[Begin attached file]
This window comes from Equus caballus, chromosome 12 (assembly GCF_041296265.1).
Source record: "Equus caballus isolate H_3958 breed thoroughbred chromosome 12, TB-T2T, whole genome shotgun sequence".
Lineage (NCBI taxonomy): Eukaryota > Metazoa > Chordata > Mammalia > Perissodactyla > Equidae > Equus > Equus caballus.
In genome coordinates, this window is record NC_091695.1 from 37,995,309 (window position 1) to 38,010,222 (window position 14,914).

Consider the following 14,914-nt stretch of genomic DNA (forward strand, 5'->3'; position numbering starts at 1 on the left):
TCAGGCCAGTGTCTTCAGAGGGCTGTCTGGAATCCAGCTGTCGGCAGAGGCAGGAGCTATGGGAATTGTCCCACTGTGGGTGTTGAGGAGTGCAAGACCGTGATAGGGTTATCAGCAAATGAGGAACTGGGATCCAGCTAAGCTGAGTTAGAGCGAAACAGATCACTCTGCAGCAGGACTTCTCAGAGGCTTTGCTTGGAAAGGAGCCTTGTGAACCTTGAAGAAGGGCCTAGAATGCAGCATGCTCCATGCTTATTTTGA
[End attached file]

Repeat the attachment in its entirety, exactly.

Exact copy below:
This window comes from Equus caballus, chromosome 12 (assembly GCF_041296265.1).
Source record: "Equus caballus isolate H_3958 breed thoroughbred chromosome 12, TB-T2T, whole genome shotgun sequence".
Lineage (NCBI taxonomy): Eukaryota > Metazoa > Chordata > Mammalia > Perissodactyla > Equidae > Equus > Equus caballus.
In genome coordinates, this window is record NC_091695.1 from 37,995,309 (window position 1) to 38,010,222 (window position 14,914).

Consider the following 14,914-nt stretch of genomic DNA (forward strand, 5'->3'; position numbering starts at 1 on the left):
TCAGGCCAGTGTCTTCAGAGGGCTGTCTGGAATCCAGCTGTCGGCAGAGGCAGGAGCTATGGGAATTGTCCCACTGTGGGTGTTGAGGAGTGCAAGACCGTGATAGGGTTATCAGCAAATGAGGAACTGGGATCCAGCTAAGCTGAGTTAGAGCGAAACAGATCACTCTGCAGCAGGACTTCTCAGAGGCTTTGCTTGGAAAGGAGCCTTGTGAACCTTGAAGAAGGGCCTAGAATGCAGCATGCTCCATGCTTATTTTGA